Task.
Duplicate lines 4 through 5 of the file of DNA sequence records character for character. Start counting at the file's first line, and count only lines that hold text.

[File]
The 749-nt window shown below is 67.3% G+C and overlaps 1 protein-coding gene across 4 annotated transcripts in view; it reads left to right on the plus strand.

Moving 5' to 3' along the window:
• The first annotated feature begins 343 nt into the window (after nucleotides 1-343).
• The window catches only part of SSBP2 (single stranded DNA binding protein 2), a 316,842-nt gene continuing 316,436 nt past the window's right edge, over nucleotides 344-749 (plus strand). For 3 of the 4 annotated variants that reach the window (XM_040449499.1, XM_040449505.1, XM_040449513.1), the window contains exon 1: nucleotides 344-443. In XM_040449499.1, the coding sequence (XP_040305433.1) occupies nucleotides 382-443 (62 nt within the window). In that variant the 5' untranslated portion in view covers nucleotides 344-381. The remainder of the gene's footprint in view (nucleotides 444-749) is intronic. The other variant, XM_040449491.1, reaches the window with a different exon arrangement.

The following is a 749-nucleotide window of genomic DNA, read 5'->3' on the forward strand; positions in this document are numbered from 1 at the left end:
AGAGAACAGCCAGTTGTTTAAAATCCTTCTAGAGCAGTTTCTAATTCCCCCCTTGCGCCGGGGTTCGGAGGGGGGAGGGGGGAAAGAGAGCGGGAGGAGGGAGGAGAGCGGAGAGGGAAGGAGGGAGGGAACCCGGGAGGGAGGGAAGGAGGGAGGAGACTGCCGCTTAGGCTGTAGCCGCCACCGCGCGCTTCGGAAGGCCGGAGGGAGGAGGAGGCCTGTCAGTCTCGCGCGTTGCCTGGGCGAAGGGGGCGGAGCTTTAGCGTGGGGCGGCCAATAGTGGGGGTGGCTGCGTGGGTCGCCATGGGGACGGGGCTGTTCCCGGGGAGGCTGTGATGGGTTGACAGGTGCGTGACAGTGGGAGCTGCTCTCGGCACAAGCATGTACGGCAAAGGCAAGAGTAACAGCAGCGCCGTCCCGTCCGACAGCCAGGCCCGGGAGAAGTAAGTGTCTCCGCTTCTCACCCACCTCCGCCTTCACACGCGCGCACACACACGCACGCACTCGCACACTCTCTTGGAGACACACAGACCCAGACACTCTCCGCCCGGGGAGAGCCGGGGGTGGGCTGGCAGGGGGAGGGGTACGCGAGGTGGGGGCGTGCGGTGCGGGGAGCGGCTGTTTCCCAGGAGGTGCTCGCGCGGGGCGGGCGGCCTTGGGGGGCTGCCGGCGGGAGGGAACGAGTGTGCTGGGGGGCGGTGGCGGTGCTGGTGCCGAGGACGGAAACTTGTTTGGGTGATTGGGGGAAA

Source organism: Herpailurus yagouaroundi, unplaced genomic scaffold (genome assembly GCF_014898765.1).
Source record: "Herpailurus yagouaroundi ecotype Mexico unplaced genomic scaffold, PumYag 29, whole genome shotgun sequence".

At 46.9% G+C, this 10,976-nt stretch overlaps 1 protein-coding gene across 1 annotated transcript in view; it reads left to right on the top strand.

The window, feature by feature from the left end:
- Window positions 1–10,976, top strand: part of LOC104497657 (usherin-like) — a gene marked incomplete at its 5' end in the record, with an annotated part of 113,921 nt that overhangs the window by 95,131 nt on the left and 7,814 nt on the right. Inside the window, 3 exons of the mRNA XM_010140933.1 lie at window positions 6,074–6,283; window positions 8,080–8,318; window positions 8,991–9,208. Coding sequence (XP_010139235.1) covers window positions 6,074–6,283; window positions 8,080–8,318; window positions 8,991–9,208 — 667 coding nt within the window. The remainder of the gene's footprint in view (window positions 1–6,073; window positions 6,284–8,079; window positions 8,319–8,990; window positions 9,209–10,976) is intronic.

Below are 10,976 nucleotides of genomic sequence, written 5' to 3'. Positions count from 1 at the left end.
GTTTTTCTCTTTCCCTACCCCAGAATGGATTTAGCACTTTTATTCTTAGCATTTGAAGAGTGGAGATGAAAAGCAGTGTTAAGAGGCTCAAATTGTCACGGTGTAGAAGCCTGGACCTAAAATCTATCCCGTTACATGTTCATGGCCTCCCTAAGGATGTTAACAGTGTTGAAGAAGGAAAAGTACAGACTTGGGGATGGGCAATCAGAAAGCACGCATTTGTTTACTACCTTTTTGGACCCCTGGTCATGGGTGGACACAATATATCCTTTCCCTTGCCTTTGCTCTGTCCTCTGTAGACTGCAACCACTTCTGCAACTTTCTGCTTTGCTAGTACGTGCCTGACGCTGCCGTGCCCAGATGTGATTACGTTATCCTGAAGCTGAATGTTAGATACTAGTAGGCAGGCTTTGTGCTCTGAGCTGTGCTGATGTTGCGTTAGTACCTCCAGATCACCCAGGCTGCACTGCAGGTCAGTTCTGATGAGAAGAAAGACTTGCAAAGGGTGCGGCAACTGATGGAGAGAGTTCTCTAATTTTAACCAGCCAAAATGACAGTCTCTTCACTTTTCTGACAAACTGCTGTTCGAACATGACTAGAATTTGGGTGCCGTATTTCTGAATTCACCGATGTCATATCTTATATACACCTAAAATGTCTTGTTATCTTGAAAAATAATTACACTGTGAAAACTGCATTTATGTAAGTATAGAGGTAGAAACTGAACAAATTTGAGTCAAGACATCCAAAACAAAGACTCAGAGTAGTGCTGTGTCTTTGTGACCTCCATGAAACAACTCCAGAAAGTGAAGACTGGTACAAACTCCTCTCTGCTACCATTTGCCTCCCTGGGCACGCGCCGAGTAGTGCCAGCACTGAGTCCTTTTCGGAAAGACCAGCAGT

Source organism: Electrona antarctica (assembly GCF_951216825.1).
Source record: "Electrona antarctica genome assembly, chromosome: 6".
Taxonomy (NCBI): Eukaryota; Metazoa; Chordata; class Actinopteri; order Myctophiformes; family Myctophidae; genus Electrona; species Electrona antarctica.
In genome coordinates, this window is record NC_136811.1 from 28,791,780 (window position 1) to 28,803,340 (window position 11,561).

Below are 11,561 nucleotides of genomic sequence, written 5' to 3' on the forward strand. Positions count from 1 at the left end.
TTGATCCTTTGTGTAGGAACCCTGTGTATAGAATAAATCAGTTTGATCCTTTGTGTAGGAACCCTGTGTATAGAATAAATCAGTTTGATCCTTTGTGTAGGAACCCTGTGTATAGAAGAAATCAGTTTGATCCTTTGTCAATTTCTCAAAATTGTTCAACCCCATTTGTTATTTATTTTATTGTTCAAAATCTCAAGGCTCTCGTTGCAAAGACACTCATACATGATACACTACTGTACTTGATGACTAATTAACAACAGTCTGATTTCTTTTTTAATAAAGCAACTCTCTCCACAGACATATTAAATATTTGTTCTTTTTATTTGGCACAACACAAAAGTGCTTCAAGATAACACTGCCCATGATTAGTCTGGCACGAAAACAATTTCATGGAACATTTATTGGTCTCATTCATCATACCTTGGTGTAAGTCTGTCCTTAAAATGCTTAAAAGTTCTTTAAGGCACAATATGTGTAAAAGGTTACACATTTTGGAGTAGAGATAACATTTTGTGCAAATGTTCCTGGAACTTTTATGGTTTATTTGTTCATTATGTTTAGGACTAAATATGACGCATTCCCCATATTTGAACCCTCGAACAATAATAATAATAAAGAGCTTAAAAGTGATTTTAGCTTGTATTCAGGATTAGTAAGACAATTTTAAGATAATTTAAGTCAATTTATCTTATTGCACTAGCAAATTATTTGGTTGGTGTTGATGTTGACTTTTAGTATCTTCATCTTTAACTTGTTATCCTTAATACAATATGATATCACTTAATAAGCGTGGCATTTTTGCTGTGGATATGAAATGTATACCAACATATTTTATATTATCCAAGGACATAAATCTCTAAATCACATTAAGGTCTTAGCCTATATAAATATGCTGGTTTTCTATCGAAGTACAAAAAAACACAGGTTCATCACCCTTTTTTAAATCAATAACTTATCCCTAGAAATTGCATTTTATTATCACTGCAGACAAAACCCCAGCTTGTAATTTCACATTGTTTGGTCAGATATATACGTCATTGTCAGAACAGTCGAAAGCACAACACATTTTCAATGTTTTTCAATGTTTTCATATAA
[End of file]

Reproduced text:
• The window catches only part of SSBP2 (single stranded DNA binding protein 2), a 316,842-nt gene continuing 316,436 nt past the window's right edge, over nucleotides 344-749 (plus strand). For 3 of the 4 annotated variants that reach the window (XM_040449499.1, XM_040449505.1, XM_040449513.1), the window contains exon 1: nucleotides 344-443. In XM_040449499.1, the coding sequence (XP_040305433.1) occupies nucleotides 382-443 (62 nt within the window). In that variant the 5' untranslated portion in view covers nucleotides 344-381. The remainder of the gene's footprint in view (nucleotides 444-749) is intronic. The other variant, XM_040449491.1, reaches the window with a different exon arrangement.

The following is a 749-nucleotide window of genomic DNA, read 5'->3' on the forward strand; positions in this document are numbered from 1 at the left end: